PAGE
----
Conductors of the Underground Railroad in Woodford County

An example of the memorial marker that will be place in Oakwood and Morsetown Cemeteries to mark the graves of Woodford County Underground Rail Road Conductors. (Photo Courtesy of MAHP)


There was much opposition to the 1850 Fugitive Slave Law. This opposition took the form of an “underground railroad” that ran through Woodford County. Men acted as “conductors” and secretly got the fleeing slaves from McLean and Tazewell counties on north to Marshall County.

The Thursday, May 12 meeting of the Woodford County Historical and Genealogical Society will feature two such men.

The meeting will be held at the Roanoke Park building on Victory Street.  The short business meeting will start at 7 p.m. with the program to follow.

Our speaker for the event will be Linda Kern Moore, whose great-great grandfathers George Kern and Norman Dutton were conductors in Woodford County.

Deacon Dutton was a principal conductor who brought the “freight” into what was called Morsetown where his brick home had a hole in the basement wall that was camouflaged to appear as a solid wall.

Kern lived south of Metamora and moved “freight” from Deacon Street in Tazewell County in the bottom of a wagon covered with grain sacks filled with straw and delivered them to a Magnolia depot in Marshall County.

Members and guests are invited to join in a Dutch-treat dinner at the Gus’s Grill on Route 116 in Roanoke at 5:30 p.m. Those who attend will be able to order off the menu and enjoy getting together as friends. No reservations are required.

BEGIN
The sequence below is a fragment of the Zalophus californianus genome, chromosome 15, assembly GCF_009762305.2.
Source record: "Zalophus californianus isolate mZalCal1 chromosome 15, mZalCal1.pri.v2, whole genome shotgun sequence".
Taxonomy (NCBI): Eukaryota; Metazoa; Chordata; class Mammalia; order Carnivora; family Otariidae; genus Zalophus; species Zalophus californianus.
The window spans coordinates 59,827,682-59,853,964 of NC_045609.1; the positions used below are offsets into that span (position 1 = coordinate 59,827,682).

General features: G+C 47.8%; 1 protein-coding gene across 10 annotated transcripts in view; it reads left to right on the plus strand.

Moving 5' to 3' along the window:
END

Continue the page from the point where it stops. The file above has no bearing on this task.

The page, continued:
This program will continue on Sunday May 15 at Oakwood Cemetery at 701 Coal Bank Road in Metamora under the organization of the Metamora Association for Historic Preservation.  Special grave markers will be unveiled at the resting places of Kern and Dutton at 1 p.m. weather permitting.

Deacon Norman Dutton, a conductor of the Underground railroad in Woodford County. (Photo courtesy of Linda Kern Moore)

The purpose of the WCHGS is to preserve our history and to cultivate the historical sense and diffuse knowledge through informational meetings and publications.  A mini-museum and research library are also maintained at 112 N. Main St., Eureka, open to the public from 1-4 on Tuesday and Thursday afternoons.

The Woodford County Historical Society meets monthly, March through November, on the second Thursday of the month. So that people living in all parts of the county can access the meetings, they are held in different locations throughout the county.

Everyone is welcome to join the Society, and meetings are free and open to the public. For more information, call Karen Fyke at 309-360-6772 or Beth Miller at 309-275-8860.